20 November 2011

Justin Foster Is Interesting. Oatmeal Is Not.

Earlier this week, I promised a post about one of the authors or books that I've worked with.  One of those authors is Justin Foster, and I've had the opportunity to work with him on several projects and books, including his own.  Below is an article that originally appeared in the winter 2011 issue of Fusion Magazine.  Be sure to read the entire article -- there is a giveaway at the end!
“Bacon is interesting. Oatmeal is not.” Such is the premise of Justin Foster’s book, Oatmeal v Bacon: How to Differentiate in a Generic World. Foster, a Boise area resident, brand strategy expert, speaker, writer and “general disruptor of conformity” is known for his ability to help brands communicate how awesome they really are. Or, as Justin might put it, how “Bacon” they really are.

Oatmeal v Bacon is a useful, interesting and witty 65-page book that will “instantly make [business owners] smarter than most of the people in their given market,” Justin says. The book includes a “Bacon Assessment,” personal branding assessment and benchmarks to help businesses evaluate their brand effectiveness. And, who wouldn’t want to read a book that is, as Justin puts it, “short, humorous and useful”? It includes practical strategies to help “Bacon Brands” embrace their sizzle and take their branding efforts to the next level, thereby attracting customers and improving client loyalty.

So, what does this metaphor really mean, anyway? “Selling the Oatmeal,” according to Justin, is trying to sell something boring—a brand, business model or product—using boring strategies like “a PowerPoint, overly-designed marketing materials that nobody ever reads and a pitch.” Justin’s “Aha!” moment came one day while watching Jim Gaffigan do a bit about bacon. “Oatmeal,” Justin realized, “is boring, bland and you have to put something on it. Bacon is…bacon.” Or, as Jim Gaffigan put it, “Bacon is so good they wrap it around other meats to make it taste better.” So, “Bacon Brands” are interesting brands, brands that are different and unique. Oatmeal brands are boring, generic and create little to no interest from their prospective customer base. “As pollen is to bees,” Justin says, “bacon is to people.”

When asked about what local companies Justin considered to be Bacon Brands, he responded quickly with his top five, which he explained received a 45 or higher out of 50 score on the Bacon Assessment. Those brands are:
           Brick 29 Bistro in Nampa
           Flying M coffee shops in Boise and Nampa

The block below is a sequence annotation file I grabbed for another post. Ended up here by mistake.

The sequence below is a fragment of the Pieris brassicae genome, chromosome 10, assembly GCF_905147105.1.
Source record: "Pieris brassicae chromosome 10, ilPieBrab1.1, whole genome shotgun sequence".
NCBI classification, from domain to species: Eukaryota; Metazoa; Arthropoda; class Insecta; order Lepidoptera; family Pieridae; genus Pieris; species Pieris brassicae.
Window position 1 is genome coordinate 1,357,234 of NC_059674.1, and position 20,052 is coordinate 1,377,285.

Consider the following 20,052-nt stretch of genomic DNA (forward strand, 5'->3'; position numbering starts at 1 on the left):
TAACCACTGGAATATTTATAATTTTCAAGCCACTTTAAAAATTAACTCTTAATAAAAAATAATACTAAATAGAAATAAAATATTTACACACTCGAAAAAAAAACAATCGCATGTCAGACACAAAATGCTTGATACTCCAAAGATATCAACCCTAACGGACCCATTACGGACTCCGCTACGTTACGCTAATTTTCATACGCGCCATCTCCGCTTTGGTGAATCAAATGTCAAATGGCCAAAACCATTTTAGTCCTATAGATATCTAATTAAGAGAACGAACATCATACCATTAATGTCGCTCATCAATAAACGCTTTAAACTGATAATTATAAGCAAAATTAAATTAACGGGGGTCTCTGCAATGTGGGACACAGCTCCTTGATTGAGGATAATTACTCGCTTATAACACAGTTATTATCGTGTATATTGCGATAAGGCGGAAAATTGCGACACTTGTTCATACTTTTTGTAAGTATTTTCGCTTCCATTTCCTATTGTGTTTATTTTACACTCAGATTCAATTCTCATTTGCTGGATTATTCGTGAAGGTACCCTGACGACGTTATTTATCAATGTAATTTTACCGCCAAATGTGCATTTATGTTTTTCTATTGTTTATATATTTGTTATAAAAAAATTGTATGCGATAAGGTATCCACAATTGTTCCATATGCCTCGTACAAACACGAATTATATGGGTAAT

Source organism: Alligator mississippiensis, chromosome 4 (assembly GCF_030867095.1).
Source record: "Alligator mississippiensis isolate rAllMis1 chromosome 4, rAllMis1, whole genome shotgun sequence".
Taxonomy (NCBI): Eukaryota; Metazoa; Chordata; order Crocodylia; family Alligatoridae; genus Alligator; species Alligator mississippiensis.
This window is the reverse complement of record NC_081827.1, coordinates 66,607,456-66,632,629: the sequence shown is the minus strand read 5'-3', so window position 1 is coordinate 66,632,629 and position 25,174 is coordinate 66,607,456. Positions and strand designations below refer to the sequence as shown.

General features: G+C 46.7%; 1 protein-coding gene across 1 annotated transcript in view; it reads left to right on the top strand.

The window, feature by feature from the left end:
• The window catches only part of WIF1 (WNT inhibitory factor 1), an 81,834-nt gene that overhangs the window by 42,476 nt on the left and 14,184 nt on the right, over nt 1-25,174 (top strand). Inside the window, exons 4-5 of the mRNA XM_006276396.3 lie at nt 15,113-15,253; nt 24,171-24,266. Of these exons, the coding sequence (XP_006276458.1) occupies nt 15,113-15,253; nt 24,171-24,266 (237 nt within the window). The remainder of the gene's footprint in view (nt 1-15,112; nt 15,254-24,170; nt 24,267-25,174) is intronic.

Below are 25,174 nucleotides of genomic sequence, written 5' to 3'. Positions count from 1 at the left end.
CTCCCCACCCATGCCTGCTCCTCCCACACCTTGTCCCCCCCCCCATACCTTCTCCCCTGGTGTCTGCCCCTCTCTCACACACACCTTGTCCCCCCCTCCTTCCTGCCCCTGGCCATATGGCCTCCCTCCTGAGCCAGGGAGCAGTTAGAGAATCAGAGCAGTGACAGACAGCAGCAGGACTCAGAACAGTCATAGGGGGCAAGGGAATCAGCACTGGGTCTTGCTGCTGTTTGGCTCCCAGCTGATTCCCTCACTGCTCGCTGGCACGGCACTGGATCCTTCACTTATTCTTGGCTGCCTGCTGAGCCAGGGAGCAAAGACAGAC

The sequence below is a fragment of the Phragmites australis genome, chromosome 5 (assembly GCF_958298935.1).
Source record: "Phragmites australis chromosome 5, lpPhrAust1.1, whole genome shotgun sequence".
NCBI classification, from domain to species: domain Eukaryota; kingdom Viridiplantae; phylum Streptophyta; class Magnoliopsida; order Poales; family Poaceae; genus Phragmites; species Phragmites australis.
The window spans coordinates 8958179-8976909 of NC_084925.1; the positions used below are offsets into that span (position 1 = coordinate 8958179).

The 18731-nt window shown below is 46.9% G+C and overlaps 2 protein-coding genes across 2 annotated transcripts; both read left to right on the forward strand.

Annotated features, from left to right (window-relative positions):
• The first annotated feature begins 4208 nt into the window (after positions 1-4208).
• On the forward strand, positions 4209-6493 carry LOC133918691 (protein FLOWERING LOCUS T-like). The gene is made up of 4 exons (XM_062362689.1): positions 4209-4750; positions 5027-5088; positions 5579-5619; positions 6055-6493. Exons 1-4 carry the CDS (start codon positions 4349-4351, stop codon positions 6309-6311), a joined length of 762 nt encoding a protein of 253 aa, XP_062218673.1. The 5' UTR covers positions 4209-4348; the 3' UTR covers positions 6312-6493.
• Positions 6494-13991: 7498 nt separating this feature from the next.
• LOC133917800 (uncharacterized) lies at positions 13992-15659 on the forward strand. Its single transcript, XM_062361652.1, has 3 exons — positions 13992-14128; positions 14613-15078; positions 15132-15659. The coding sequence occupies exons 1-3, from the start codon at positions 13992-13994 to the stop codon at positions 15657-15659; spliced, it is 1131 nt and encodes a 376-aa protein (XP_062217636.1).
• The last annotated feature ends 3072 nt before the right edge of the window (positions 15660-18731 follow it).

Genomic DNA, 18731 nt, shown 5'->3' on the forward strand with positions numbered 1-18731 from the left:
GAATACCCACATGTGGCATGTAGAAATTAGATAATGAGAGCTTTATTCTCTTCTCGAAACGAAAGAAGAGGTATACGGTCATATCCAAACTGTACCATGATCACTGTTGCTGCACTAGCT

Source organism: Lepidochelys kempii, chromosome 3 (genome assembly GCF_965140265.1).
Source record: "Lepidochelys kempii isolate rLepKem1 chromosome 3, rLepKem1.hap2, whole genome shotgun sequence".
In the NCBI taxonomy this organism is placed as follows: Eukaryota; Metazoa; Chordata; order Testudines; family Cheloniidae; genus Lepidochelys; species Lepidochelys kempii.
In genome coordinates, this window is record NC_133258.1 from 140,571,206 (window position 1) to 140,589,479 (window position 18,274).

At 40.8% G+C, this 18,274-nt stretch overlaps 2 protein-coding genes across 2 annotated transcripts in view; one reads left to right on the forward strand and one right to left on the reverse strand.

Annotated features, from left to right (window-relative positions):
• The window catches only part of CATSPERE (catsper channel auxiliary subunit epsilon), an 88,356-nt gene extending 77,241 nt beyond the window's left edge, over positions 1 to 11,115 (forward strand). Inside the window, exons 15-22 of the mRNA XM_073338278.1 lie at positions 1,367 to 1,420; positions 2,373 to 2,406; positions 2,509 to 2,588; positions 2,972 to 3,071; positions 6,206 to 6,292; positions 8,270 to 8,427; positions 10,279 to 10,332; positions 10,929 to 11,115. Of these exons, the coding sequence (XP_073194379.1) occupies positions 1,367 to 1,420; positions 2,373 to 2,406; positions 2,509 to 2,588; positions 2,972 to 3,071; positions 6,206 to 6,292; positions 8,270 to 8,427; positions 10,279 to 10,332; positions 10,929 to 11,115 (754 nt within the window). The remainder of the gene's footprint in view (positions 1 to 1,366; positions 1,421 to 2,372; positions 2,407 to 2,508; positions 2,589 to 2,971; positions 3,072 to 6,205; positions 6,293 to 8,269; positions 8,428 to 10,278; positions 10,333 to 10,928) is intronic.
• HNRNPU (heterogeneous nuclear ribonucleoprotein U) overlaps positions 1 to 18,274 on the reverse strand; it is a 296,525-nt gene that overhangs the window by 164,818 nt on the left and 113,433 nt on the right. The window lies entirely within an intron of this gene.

Tribute Media, a Meridian-based web marketing and web development company
           Bodybuilding.com, a Meridian-based, supplement e-commerce company
           Fisher’s Document Systems, a Boise-based regional document systems company (note: they are one of Justin’s clients)

According to Justin, “It’s the businesses that advertise the most that seem to have the hardest time retaining their customer base, because they don’t know how to create differentiation, loyalty or connect emotionally with clients.” He wanted to help these businesses. After realizing that, due to the sheer number and varied budgets of businesses, he couldn’t possibly help everyone, he finally said, “I guess I’ll just write a book.” So, he did, over a period of three months, devoting Thursday afternoons to crafting a useful, enlightening and practical book that he could offer to these businesses. The end product is just that, and the demand has been so great that Justin is already working on his next title.

Oatmeal v Bacon, which started four years ago at the suggestion of his Boise-based publisher, Maryanna Young of Aloha Publishing, is finally available on Amazon for $15.95. To get your free copy of Oatmeal v Bacon, be one of the first five to respond in a few sentences to the following question: “How is your brand a Bacon Brand?” Just go to the contact form at www.OatmealvBacon.com and enter your response in the “comments” area.


Justin is a brand strategist who helps clients create a meaningful, relevant presence in the marketplace by “blowing stuff up” and helping clients find real strategies for taking their brands to the next level. He lives in Caldwell, Idaho, with his wife, Lynna, and two kids. He is available for speaking engagements and consulting through his business, Foster Thinking. To contact Justin or learn more about Oatmeal v Bacon, visit www.fosterthinking.com and www.OatmealvBacon.com.

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